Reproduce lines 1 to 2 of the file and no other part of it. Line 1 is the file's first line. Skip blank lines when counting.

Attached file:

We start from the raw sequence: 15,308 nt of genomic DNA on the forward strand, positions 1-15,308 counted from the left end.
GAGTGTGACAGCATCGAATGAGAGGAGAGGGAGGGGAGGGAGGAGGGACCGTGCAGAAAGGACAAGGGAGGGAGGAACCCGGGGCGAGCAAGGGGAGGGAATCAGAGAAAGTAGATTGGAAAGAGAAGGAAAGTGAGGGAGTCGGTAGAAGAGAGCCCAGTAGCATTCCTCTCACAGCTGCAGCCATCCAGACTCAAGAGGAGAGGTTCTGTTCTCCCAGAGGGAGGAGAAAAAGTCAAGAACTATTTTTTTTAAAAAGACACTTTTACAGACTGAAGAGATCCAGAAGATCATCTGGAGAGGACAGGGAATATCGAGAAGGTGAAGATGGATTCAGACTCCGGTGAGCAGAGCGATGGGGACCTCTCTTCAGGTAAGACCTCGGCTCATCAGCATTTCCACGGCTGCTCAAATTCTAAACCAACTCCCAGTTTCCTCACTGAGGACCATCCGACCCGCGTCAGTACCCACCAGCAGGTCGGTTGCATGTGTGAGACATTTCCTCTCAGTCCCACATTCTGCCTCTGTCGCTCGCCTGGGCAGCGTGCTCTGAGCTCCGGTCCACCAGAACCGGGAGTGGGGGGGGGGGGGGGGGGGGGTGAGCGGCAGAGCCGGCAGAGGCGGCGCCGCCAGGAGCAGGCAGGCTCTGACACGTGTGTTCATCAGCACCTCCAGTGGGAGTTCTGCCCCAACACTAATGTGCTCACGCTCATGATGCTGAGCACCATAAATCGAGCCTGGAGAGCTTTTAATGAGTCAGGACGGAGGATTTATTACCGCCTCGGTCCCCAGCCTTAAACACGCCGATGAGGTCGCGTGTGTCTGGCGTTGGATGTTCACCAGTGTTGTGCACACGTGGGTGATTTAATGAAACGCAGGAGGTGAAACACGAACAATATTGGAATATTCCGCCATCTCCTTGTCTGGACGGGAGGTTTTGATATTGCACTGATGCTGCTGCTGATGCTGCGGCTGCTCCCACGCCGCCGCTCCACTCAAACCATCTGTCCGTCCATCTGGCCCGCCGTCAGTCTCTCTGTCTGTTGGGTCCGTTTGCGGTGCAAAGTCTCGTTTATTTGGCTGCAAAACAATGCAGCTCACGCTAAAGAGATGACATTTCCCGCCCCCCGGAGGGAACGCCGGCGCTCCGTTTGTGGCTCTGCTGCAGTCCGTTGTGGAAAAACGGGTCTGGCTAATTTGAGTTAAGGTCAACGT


We start from the raw sequence: 15,308 nt of genomic DNA on the forward strand, positions 1-15,308 counted from the left end.
GAGTGTGACAGCATCGAATGAGAGGAGAGGGAGGGGAGGGAGGAGGGACCGTGCAGAAAGGACAAGGGAGGGAGGAACCCGGGGCGAGCAAGGGGAGGGAATCAGAGAAAGTAGATTGGAAAGAGAAGGAAAGTGAGGGAGTCGGTAGAAGAGAGCCCAGTAGCATTCCTCTCACAGCTGCAGCCATCCAGACTCAAGAGGAGAGGTTCTGTTCTCCCAGAGGGAGGAGAAAAAGTCAAGAACTATTTTTTTTAAAAAGACACTTTTACAGACTGAAGAGATCCAGAAGATCATCTGGAGAGGACAGGGAATATCGAGAAGGTGAAGATGGATTCAGACTCCGGTGAGCAGAGCGATGGGGACCTCTCTTCAGGTAAGACCTCGGCTCATCAGCATTTCCACGGCTGCTCAAATTCTAAACCAACTCCCAGTTTCCTCACTGAGGACCATCCGACCCGCGTCAGTACCCACCAGCAGGTCGGTTGCATGTGTGAGACATTTCCTCTCAGTCCCACATTCTGCCTCTGTCGCTCGCCTGGGCAGCGTGCTCTGAGCTCCGGTCCACCAGAACCGGGAGTGGGGGGGGGGGGGGGGGGGGGTGAGCGGCAGAGCCGGCAGAGGCGGCGCCGCCAGGAGCAGGCAGGCTCTGACACGTGTGTTCATCAGCACCTCCAGTGGGAGTTCTGCCCCAACACTAATGTGCTCACGCTCATGATGCTGAGCACCATAAATCGAGCCTGGAGAGCTTTTAATGAGTCAGGACGGAGGATTTATTACCGCCTCGGTCCCCAGCCTTAAACACGCCGATGAGGTCGCGTGTGTCTGGCGTTGGATGTTCACCAGTGTTGTGCACACGTGGGTGATTTAATGAAACGCAGGAGGTGAAACACGAACAATATTGGAATATTCCGCCATCTCCTTGTCTGGACGGGAGGTTTTGATATTGCACTGATGCTGCTGCTGATGCTGCGGCTGCTCCCACGCCGCCGCTCCACTCAAACCATCTGTCCGTCCATCTGGCCCGCCGTCAGTCTCTCTGTCTGTTGGGTCCGTTTGCGGTGCAAAGTCTCGTTTATTTGGCTGCAAAACAATGCAGCTCACGCTAAAGAGATGACATTTCCCGCCCCCCGGAGGGAACGCCGGCGCTCCGTTTGTGGCTCTGCTGCAGTCCGTTGTGGAAAAACGGGTCTGGCTAATTTGAGTTAAGGTCAACGT